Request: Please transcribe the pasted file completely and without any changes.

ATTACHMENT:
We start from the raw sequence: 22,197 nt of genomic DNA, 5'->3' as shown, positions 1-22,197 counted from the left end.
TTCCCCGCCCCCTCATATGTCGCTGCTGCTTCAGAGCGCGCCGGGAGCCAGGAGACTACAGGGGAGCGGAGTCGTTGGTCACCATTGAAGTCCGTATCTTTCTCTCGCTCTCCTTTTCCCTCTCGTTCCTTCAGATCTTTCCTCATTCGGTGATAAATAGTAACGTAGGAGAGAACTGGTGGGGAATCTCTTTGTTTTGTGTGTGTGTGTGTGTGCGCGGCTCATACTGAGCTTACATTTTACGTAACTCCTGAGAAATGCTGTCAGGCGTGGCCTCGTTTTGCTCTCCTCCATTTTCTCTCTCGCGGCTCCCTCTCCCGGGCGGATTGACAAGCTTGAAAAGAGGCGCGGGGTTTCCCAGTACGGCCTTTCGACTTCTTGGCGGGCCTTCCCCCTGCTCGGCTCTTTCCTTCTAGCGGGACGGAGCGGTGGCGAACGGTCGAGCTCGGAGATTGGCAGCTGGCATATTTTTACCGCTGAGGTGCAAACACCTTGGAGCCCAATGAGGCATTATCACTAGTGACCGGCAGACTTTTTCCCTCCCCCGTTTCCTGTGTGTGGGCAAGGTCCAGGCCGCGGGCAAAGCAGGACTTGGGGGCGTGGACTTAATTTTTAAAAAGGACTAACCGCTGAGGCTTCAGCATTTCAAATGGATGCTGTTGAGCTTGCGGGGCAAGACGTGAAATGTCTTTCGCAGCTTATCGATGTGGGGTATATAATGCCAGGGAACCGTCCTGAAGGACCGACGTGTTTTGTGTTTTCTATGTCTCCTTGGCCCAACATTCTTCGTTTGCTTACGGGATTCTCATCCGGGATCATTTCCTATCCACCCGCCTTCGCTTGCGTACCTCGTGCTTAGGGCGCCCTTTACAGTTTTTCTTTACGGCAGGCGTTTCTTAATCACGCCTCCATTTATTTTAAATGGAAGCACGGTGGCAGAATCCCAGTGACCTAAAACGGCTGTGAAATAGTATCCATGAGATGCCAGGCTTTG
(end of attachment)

We start from the raw sequence: 22,197 nt of genomic DNA, 5'->3' as shown, positions 1-22,197 counted from the left end.
TTCCCCGCCCCCTCATATGTCGCTGCTGCTTCAGAGCGCGCCGGGAGCCAGGAGACTACAGGGGAGCGGAGTCGTTGGTCACCATTGAAGTCCGTATCTTTCTCTCGCTCTCCTTTTCCCTCTCGTTCCTTCAGATCTTTCCTCATTCGGTGATAAATAGTAACGTAGGAGAGAACTGGTGGGGAATCTCTTTGTTTTGTGTGTGTGTGTGTGTGCGCGGCTCATACTGAGCTTACATTTTACGTAACTCCTGAGAAATGCTGTCAGGCGTGGCCTCGTTTTGCTCTCCTCCATTTTCTCTCTCGCGGCTCCCTCTCCCGGGCGGATTGACAAGCTTGAAAAGAGGCGCGGGGTTTCCCAGTACGGCCTTTCGACTTCTTGGCGGGCCTTCCCCCTGCTCGGCTCTTTCCTTCTAGCGGGACGGAGCGGTGGCGAACGGTCGAGCTCGGAGATTGGCAGCTGGCATATTTTTACCGCTGAGGTGCAAACACCTTGGAGCCCAATGAGGCATTATCACTAGTGACCGGCAGACTTTTTCCCTCCCCCGTTTCCTGTGTGTGGGCAAGGTCCAGGCCGCGGGCAAAGCAGGACTTGGGGGCGTGGACTTAATTTTTAAAAAGGACTAACCGCTGAGGCTTCAGCATTTCAAATGGATGCTGTTGAGCTTGCGGGGCAAGACGTGAAATGTCTTTCGCAGCTTATCGATGTGGGGTATATAATGCCAGGGAACCGTCCTGAAGGACCGACGTGTTTTGTGTTTTCTATGTCTCCTTGGCCCAACATTCTTCGTTTGCTTACGGGATTCTCATCCGGGATCATTTCCTATCCACCCGCCTTCGCTTGCGTACCTCGTGCTTAGGGCGCCCTTTACAGTTTTTCTTTACGGCAGGCGTTTCTTAATCACGCCTCCATTTATTTTAAATGGAAGCACGGTGGCAGAATCCCAGTGACCTAAAACGGCTGTGAAATAGTATCCATGAGATGCCAGGCTTTG